What part of nature is my dog? He has just chased a deer; and I sit and wait for him on the bank of the small trickle called Rock Creek. I sit across from the deer he did not see; a teenager it looks like; unstartled by the commotion of the predator/prey relationship. Urbanized, perhaps even listening to an i-pod, he is crunching through small tufts of grass on the other bank of the skinny stream and looking at me sideways.

Your mother? I ask. He seems unburdened by her flight.

In the distance, I hear my animal backtracking toward me. I glance at the youth. You'd better go now, I whisper. He munches sideways. Light green spittle forms on his lips and drips to the soil. My warrior can be seen trekking the ridge, looking left then right. I know he is not looking for me. His nose is angled skyward and is jerked around by scents I do not smell. He sees me in his periphery. I know this because he acts like he doesn't.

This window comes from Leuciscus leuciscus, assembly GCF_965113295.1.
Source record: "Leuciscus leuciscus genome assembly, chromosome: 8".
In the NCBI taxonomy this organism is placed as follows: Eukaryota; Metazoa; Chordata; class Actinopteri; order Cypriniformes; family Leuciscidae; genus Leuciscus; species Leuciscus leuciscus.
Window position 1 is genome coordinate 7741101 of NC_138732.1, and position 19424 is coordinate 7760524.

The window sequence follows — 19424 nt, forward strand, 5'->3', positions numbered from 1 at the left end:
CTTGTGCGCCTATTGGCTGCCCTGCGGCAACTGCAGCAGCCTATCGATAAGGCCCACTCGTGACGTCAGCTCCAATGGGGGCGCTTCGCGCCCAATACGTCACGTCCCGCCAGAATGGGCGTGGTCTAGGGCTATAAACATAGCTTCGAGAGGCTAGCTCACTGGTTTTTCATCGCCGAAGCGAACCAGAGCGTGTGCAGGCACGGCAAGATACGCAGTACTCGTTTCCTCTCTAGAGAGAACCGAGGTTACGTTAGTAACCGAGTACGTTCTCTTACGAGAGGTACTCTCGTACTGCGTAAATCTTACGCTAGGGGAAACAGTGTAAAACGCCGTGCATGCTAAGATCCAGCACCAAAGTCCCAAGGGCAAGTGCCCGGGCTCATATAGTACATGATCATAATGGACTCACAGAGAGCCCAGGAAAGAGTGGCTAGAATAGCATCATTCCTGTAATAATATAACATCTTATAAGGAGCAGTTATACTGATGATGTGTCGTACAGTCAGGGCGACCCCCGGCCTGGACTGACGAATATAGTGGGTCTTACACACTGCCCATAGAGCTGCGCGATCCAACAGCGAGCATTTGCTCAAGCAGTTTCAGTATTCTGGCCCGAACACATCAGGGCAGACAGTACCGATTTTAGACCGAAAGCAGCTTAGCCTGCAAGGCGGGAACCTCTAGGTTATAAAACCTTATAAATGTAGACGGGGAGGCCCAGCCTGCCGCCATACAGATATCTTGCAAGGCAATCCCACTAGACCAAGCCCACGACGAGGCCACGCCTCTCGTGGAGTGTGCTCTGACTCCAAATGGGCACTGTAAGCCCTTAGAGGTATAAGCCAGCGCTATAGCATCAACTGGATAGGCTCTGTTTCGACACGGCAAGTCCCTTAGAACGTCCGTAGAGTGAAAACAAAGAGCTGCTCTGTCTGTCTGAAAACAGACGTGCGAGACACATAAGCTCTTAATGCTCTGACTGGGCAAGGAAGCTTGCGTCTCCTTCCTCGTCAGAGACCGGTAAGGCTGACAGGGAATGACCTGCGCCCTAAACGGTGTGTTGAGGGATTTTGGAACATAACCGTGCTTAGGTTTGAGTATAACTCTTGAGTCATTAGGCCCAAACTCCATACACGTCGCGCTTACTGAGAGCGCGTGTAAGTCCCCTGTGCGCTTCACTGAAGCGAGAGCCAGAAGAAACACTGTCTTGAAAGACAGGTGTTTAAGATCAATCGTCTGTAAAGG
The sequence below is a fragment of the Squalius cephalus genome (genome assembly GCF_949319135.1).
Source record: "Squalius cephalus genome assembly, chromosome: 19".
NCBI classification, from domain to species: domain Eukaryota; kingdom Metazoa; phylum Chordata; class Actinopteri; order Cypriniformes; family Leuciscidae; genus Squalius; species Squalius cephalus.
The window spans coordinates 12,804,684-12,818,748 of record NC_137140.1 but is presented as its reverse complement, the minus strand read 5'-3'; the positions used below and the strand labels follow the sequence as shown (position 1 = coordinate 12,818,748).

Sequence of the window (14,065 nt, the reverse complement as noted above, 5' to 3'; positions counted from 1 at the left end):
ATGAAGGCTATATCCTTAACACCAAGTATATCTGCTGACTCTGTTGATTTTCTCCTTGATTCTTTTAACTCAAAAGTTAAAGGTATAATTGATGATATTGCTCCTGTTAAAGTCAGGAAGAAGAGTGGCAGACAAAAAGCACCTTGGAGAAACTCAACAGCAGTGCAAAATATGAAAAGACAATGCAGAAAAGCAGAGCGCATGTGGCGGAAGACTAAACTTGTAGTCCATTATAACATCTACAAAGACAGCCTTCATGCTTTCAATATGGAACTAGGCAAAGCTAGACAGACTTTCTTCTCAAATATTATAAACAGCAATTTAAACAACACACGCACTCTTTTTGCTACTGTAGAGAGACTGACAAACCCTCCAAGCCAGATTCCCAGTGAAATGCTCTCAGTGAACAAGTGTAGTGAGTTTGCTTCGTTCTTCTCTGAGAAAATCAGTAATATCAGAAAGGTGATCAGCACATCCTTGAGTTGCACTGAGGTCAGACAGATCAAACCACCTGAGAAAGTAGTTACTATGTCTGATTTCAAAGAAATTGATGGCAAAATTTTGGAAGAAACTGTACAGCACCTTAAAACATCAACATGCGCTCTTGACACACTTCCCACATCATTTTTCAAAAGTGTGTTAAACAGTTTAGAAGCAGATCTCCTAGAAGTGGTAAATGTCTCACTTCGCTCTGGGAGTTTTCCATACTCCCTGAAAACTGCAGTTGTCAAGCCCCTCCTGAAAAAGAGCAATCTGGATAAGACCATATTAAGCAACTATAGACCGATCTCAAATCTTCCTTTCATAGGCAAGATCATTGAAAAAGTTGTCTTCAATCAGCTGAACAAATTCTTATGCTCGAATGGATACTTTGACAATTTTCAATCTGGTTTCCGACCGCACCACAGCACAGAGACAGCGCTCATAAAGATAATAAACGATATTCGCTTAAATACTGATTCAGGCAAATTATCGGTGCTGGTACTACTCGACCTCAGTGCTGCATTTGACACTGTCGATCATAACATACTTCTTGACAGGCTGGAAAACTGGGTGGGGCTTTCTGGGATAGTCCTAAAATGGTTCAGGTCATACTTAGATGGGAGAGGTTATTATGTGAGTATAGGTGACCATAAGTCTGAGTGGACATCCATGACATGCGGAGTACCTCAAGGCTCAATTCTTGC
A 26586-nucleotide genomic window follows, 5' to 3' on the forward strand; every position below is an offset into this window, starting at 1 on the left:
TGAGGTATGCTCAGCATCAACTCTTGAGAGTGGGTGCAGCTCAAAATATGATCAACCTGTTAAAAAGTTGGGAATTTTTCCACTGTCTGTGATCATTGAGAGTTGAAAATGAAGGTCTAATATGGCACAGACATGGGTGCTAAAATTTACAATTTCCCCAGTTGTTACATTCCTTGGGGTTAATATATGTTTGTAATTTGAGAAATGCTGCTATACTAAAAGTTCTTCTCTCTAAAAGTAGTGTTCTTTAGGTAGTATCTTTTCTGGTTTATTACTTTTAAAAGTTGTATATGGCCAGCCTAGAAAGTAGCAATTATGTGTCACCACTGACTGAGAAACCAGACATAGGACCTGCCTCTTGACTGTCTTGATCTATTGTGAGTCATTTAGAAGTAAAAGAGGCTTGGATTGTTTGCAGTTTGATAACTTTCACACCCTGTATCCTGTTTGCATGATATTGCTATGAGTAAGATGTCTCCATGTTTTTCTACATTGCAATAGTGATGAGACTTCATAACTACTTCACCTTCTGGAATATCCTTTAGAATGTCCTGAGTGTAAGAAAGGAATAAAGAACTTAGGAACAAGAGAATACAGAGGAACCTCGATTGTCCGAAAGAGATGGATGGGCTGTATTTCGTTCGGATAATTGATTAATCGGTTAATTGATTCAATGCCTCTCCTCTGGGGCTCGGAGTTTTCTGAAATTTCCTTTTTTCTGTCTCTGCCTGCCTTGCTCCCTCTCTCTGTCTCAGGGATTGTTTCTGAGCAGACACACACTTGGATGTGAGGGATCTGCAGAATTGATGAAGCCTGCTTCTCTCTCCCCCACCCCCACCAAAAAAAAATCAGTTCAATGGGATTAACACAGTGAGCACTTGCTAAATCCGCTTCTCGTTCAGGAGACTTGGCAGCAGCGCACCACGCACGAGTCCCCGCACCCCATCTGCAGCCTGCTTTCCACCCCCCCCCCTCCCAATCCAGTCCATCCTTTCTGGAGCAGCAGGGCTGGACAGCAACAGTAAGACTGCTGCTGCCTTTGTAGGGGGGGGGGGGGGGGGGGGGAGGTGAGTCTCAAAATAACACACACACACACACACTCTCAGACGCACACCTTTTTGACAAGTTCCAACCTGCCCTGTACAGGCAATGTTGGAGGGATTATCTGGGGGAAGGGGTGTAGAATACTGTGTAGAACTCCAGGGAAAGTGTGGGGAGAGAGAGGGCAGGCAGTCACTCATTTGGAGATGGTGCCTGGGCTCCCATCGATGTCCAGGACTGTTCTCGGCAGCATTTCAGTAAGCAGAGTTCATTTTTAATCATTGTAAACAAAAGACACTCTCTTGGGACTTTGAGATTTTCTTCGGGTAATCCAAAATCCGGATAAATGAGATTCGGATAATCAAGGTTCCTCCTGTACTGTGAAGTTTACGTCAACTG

He doesn't see the young deer either, who could care less anyway. Go, I urge. The teen is grinding his grass to a pulp. Well, if you're going to stay, let me get a look at you: you're all legs and squarebody, like a piece of furniture. You don't do a good job of blending in with the verticality of this place.

I hear him snort. He looks over his shoulder; then at me. In a gesture like a watercolor, he blends off the page.

The crashing warrior is seen leaping over logs and tearing through criss-crossing branches. He dumps himself with gusto down the side of the hill with me as his aim. He is doe-colored. He is smiling. He is next to me, nudging. He leaves me for a moment and walks into the stream. He laps the film of water that barely covers the stones. He laps the stones. He stands on the other bank. His smile foams. He drips saliva and stream-water on a puddle of green liquid grass that pools under his paws on the rich, brown soil. He smiles at his own nature.